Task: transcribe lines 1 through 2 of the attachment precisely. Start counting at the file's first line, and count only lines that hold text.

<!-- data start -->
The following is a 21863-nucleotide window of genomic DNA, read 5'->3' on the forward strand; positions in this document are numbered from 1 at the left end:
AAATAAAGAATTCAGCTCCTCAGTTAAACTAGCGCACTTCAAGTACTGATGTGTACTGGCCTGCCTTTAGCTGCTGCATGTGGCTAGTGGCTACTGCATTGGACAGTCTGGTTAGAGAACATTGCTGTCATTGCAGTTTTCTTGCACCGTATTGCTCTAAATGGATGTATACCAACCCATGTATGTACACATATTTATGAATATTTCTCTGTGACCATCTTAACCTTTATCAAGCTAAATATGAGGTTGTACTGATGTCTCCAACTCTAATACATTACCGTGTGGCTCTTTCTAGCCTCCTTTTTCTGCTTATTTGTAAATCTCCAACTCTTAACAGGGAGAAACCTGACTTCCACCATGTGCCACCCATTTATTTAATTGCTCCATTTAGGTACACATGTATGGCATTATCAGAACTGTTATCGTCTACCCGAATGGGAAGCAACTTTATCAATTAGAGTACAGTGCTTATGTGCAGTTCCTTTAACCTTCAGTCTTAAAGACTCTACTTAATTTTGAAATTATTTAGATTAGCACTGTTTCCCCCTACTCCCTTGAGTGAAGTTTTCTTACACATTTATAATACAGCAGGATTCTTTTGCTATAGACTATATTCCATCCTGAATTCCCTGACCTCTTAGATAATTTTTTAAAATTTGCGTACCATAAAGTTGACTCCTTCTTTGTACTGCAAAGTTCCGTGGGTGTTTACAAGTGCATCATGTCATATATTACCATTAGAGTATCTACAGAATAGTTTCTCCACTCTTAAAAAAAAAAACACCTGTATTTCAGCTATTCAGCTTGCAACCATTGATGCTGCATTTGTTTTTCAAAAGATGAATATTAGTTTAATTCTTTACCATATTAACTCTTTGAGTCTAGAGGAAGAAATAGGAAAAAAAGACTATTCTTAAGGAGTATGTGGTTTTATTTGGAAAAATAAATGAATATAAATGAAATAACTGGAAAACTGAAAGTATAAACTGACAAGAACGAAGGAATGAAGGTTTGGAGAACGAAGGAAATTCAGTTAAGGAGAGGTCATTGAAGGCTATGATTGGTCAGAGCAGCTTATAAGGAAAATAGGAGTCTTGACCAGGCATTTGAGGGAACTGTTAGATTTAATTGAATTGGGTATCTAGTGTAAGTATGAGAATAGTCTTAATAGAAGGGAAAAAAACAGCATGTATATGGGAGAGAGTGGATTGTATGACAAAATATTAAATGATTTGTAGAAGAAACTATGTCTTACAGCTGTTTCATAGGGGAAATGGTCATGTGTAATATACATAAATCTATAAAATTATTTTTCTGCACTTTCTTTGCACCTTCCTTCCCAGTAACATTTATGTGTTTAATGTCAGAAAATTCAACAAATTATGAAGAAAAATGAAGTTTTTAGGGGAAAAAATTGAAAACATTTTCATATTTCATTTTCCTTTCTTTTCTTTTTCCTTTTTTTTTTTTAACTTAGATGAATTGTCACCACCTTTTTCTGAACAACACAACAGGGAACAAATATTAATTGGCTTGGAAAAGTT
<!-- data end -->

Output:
The following is a 21863-nucleotide window of genomic DNA, read 5'->3' on the forward strand; positions in this document are numbered from 1 at the left end:
AAATAAAGAATTCAGCTCCTCAGTTAAACTAGCGCACTTCAAGTACTGATGTGTACTGGCCTGCCTTTAGCTGCTGCATGTGGCTAGTGGCTACTGCATTGGACAGTCTGGTTAGAGAACATTGCTGTCATTGCAGTTTTCTTGCACCGTATTGCTCTAAATGGATGTATACCAACCCATGTATGTACACATATTTATGAATATTTCTCTGTGACCATCTTAACCTTTATCAAGCTAAATATGAGGTTGTACTGATGTCTCCAACTCTAATACATTACCGTGTGGCTCTTTCTAGCCTCCTTTTTCTGCTTATTTGTAAATCTCCAACTCTTAACAGGGAGAAACCTGACTTCCACCATGTGCCACCCATTTATTTAATTGCTCCATTTAGGTACACATGTATGGCATTATCAGAACTGTTATCGTCTACCCGAATGGGAAGCAACTTTATCAATTAGAGTACAGTGCTTATGTGCAGTTCCTTTAACCTTCAGTCTTAAAGACTCTACTTAATTTTGAAATTATTTAGATTAGCACTGTTTCCCCCTACTCCCTTGAGTGAAGTTTTCTTACACATTTATAATACAGCAGGATTCTTTTGCTATAGACTATATTCCATCCTGAATTCCCTGACCTCTTAGATAATTTTTTAAAATTTGCGTACCATAAAGTTGACTCCTTCTTTGTACTGCAAAGTTCCGTGGGTGTTTACAAGTGCATCATGTCATATATTACCATTAGAGTATCTACAGAATAGTTTCTCCACTCTTAAAAAAAAAAACACCTGTATTTCAGCTATTCAGCTTGCAACCATTGATGCTGCATTTGTTTTTCAAAAGATGAATATTAGTTTAATTCTTTACCATATTAACTCTTTGAGTCTAGAGGAAGAAATAGGAAAAAAAGACTATTCTTAAGGAGTATGTGGTTTTATTTGGAAAAATAAATGAATATAAATGAAATAACTGGAAAACTGAAAGTATAAACTGACAAGAACGAAGGAATGAAGGTTTGGAGAACGAAGGAAATTCAGTTAAGGAGAGGTCATTGAAGGCTATGATTGGTCAGAGCAGCTTATAAGGAAAATAGGAGTCTTGACCAGGCATTTGAGGGAACTGTTAGATTTAATTGAATTGGGTATCTAGTGTAAGTATGAGAATAGTCTTAATAGAAGGGAAAAAAACAGCATGTATATGGGAGAGAGTGGATTGTATGACAAAATATTAAATGATTTGTAGAAGAAACTATGTCTTACAGCTGTTTCATAGGGGAAATGGTCATGTGTAATATACATAAATCTATAAAATTATTTTTCTGCACTTTCTTTGCACCTTCCTTCCCAGTAACATTTATGTGTTTAATGTCAGAAAATTCAACAAATTATGAAGAAAAATGAAGTTTTTAGGGGAAAAAATTGAAAACATTTTCATATTTCATTTTCCTTTCTTTTCTTTTTCCTTTTTTTTTTTTAACTTAGATGAATTGTCACCACCTTTTTCTGAACAACACAACAGGGAACAAATATTAATTGGCTTGGAAAAGTT